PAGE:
If I were an online retailer – and wanted to stay in business – I would be looking for alternatives to Royal Mail.
I agree with much of what your editorial said about the damage being done to Royal Mail and the economy by the current postal disputes (17 September), but you and your readers might be interested in the reality of this "modernisation".
I am a leave reserve postman working in West Oxon. My hours of duty are 6am to 2.12pm. The traditional appeal of the job is the early start and finish, which suits the childcare issues and other commitments staff may have.
Under the Royal Mail's "Operation Pegasus", many town rounds are being "collapsed". Their routes are divided into stretches which are then added on to the rounds of posties doing rural deliveries. Thus, although overall mail volume may be declining due to electronic mail and the recession, delivery routes are getting ever larger with the inevitable result that we are increasingly running over our scheduled time.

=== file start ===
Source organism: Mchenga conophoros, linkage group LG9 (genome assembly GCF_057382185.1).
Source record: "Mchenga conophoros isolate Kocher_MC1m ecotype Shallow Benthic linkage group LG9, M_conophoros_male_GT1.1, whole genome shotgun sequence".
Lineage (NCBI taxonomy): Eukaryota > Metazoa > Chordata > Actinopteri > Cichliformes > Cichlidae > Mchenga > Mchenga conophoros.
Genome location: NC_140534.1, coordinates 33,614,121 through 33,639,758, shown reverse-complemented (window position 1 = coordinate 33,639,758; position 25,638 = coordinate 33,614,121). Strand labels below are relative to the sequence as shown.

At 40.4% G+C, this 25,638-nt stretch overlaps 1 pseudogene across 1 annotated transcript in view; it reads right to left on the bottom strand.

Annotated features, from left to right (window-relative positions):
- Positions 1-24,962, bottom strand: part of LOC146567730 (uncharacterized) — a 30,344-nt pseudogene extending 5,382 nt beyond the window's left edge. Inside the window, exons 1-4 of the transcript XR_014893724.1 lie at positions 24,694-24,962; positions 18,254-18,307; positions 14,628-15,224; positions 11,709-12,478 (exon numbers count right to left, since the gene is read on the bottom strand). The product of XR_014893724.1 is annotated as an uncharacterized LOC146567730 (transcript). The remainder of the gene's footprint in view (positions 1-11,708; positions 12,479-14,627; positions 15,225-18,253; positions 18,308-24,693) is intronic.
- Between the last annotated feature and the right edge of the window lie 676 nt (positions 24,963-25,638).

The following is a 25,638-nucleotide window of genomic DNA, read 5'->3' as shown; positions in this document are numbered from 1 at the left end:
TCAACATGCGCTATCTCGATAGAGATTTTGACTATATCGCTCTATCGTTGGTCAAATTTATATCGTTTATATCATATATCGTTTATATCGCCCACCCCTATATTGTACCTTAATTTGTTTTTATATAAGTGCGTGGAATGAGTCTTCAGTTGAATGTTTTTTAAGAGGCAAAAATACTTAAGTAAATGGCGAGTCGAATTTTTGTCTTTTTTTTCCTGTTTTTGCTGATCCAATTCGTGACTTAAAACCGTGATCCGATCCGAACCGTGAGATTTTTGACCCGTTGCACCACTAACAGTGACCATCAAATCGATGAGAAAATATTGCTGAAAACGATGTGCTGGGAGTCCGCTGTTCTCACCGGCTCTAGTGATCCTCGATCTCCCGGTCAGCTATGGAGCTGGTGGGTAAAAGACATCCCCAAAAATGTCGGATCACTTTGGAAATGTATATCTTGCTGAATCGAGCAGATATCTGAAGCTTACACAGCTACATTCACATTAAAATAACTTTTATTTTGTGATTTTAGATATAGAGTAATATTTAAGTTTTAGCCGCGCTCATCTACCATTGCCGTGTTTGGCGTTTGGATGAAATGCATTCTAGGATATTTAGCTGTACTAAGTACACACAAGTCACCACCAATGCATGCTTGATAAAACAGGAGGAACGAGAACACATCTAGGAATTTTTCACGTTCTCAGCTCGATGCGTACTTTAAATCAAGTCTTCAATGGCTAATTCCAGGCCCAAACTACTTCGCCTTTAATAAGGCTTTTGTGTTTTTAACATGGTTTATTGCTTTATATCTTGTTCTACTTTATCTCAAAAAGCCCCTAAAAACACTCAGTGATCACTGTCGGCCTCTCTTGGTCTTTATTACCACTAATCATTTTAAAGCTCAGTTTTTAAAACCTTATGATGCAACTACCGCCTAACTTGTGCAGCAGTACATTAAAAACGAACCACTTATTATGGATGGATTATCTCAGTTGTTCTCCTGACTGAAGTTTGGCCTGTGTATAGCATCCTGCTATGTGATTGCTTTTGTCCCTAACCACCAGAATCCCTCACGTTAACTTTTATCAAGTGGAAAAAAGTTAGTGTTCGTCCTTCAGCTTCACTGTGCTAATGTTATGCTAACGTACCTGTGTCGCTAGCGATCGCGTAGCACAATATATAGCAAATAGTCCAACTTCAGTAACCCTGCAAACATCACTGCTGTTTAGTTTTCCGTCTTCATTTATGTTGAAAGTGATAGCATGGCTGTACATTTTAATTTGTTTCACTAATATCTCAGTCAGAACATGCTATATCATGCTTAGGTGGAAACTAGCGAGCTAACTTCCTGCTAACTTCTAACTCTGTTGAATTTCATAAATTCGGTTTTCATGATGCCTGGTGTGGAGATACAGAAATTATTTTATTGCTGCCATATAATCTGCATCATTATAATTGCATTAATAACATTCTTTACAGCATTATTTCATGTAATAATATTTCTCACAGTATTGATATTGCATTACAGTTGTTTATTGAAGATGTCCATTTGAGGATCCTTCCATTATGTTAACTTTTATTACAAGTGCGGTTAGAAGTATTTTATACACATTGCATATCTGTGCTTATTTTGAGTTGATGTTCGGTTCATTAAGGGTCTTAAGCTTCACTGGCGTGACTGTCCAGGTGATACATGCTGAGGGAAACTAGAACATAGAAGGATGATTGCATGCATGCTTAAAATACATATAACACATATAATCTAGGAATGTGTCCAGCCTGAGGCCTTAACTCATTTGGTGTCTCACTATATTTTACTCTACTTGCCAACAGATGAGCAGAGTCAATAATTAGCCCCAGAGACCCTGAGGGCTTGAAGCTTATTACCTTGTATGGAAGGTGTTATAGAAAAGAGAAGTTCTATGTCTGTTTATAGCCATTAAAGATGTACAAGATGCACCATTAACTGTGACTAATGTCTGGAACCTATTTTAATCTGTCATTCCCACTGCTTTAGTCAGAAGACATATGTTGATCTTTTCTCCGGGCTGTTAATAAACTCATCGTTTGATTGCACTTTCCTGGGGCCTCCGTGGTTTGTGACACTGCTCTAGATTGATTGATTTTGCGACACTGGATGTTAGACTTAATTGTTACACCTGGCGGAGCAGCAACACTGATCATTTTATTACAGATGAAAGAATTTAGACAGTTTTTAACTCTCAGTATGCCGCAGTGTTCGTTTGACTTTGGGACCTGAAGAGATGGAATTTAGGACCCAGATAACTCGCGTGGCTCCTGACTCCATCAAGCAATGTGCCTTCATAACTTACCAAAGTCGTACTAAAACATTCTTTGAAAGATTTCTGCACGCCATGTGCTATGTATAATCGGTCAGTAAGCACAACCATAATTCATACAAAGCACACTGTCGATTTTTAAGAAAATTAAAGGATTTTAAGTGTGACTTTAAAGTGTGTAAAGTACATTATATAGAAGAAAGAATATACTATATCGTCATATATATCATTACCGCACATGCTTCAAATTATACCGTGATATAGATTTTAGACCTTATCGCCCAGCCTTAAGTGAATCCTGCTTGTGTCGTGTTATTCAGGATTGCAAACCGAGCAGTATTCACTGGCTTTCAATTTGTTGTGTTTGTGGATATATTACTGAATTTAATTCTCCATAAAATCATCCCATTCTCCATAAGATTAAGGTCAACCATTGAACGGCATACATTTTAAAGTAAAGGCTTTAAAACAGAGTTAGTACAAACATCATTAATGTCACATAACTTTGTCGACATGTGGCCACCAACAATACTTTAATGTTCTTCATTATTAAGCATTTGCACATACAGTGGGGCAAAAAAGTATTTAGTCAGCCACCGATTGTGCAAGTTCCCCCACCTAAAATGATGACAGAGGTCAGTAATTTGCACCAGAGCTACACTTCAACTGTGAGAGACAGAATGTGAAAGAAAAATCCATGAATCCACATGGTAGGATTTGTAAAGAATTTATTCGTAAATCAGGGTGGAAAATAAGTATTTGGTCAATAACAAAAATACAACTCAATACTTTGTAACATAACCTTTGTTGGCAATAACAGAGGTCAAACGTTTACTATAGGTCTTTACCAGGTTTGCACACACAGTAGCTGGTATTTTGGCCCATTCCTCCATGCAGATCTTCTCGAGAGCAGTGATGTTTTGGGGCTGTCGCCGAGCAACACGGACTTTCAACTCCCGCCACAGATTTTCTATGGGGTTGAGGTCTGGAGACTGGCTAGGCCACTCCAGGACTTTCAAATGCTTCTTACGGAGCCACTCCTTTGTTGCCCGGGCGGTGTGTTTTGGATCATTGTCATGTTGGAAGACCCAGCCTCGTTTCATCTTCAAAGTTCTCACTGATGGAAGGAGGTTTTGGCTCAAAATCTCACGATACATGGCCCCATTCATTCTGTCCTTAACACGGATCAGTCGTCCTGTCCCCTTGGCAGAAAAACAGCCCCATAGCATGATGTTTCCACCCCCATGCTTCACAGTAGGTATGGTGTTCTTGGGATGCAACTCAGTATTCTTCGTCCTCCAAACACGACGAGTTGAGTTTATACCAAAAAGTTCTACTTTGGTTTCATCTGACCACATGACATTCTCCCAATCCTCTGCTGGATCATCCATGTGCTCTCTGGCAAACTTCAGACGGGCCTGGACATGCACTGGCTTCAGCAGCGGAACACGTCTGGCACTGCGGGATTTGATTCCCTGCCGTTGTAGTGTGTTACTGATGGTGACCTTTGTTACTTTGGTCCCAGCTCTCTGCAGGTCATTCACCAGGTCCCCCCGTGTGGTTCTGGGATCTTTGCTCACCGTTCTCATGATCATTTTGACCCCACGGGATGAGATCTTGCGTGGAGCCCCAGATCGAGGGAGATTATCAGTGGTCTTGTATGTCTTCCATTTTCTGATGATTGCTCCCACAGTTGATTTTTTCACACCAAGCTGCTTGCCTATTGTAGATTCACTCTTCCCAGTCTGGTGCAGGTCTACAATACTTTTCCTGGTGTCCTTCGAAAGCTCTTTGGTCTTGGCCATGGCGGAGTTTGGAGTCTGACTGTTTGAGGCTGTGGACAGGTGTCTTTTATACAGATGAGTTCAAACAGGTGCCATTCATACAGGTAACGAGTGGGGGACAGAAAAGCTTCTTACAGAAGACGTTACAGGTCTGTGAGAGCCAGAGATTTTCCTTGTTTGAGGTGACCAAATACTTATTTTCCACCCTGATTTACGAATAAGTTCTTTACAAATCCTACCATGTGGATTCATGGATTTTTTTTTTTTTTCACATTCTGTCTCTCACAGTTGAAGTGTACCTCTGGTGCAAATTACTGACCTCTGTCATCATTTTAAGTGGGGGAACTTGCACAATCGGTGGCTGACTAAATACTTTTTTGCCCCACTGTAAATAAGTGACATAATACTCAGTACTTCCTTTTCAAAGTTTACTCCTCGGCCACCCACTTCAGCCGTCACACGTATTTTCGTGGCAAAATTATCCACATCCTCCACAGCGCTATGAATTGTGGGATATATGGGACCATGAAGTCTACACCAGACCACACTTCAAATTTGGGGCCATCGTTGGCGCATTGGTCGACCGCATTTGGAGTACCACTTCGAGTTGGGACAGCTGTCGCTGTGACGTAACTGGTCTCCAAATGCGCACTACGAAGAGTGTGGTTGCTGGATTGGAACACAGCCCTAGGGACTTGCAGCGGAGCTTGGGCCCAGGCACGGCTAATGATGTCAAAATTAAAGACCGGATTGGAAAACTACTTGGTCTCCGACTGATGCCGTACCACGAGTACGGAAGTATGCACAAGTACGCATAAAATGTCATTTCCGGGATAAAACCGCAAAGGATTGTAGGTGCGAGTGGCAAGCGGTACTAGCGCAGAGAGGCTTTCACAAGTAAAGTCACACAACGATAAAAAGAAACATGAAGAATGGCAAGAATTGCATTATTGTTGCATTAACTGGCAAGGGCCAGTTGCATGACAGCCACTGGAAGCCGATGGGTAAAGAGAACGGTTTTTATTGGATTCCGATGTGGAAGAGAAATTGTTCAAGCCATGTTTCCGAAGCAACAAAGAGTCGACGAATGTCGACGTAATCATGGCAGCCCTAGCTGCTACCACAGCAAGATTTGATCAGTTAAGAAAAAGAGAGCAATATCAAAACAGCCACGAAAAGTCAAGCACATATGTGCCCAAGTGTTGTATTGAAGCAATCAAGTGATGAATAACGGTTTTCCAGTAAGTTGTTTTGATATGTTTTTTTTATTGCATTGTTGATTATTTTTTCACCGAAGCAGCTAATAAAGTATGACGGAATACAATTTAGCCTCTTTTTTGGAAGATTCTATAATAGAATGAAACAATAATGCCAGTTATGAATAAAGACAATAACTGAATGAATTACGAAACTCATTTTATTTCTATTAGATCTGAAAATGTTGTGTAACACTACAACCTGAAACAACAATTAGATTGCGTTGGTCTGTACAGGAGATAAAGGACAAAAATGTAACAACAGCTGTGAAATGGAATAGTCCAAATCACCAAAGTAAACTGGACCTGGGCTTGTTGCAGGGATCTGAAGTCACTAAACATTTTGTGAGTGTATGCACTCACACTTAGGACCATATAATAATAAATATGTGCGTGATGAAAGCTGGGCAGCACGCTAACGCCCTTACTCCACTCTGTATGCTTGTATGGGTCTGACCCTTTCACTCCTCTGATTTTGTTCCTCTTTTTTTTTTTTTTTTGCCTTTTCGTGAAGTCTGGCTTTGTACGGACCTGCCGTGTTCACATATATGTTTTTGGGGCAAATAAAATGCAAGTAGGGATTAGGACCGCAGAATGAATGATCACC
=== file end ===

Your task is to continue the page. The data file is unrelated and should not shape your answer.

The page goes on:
When I started working for the Royal Mail five years ago it was unusual to see a postie working until 3pm, but now one can be still delivering mail beyond 4pm. Many colleagues on supposed "walk" rounds have had to resort to using their own uninsured cars on delivery because of the extra workload.
"Modernisation" is a convenient word which implies that anyone who objects to changes must be either a militant or Neanderthal. But many of us in Royal Mail feel that we are being actively goaded into voting "Yes" in the national strike ballot.
How many of your readers would not want to fight against their pay being frozen at the same time as their workload was being increased?
Name and address supplied
On behalf of everyone who will be affected by the likely upcoming postal strike, may I ask the Union and management to skip the traditional sequence of blame and recrimination – whereby each side refuses to speak to each other, but carries on a media campaign blaming the other for the chaos, before finally meeting to discuss their various problems. In this instance, could we just jump straight to the finale?
Rice requires clean water